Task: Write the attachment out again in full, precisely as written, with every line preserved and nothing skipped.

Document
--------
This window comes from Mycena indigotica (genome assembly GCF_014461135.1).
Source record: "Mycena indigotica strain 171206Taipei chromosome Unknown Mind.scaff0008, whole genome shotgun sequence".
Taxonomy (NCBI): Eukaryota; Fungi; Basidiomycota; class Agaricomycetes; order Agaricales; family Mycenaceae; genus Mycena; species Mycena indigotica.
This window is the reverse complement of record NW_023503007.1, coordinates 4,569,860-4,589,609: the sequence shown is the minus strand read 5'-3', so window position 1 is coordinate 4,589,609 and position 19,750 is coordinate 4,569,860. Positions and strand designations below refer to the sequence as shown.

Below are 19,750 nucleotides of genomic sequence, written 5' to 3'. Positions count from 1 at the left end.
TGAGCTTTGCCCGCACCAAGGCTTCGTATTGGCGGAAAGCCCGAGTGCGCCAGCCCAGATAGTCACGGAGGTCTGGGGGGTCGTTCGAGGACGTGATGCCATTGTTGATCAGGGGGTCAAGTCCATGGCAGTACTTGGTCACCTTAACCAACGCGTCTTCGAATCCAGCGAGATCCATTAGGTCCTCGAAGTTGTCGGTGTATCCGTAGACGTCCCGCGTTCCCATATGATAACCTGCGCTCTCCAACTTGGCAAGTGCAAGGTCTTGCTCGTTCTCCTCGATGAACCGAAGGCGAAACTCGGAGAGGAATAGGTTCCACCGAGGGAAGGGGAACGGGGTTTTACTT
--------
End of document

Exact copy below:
This window comes from Mycena indigotica (genome assembly GCF_014461135.1).
Source record: "Mycena indigotica strain 171206Taipei chromosome Unknown Mind.scaff0008, whole genome shotgun sequence".
Taxonomy (NCBI): Eukaryota; Fungi; Basidiomycota; class Agaricomycetes; order Agaricales; family Mycenaceae; genus Mycena; species Mycena indigotica.
This window is the reverse complement of record NW_023503007.1, coordinates 4,569,860-4,589,609: the sequence shown is the minus strand read 5'-3', so window position 1 is coordinate 4,589,609 and position 19,750 is coordinate 4,569,860. Positions and strand designations below refer to the sequence as shown.

Below are 19,750 nucleotides of genomic sequence, written 5' to 3'. Positions count from 1 at the left end.
TGAGCTTTGCCCGCACCAAGGCTTCGTATTGGCGGAAAGCCCGAGTGCGCCAGCCCAGATAGTCACGGAGGTCTGGGGGGTCGTTCGAGGACGTGATGCCATTGTTGATCAGGGGGTCAAGTCCATGGCAGTACTTGGTCACCTTAACCAACGCGTCTTCGAATCCAGCGAGATCCATTAGGTCCTCGAAGTTGTCGGTGTATCCGTAGACGTCCCGCGTTCCCATATGATAACCTGCGCTCTCCAACTTGGCAAGTGCAAGGTCTTGCTCGTTCTCCTCGATGAACCGAAGGCGAAACTCGGAGAGGAATAGGTTCCACCGAGGGAAGGGGAACGGGGTTTTACTT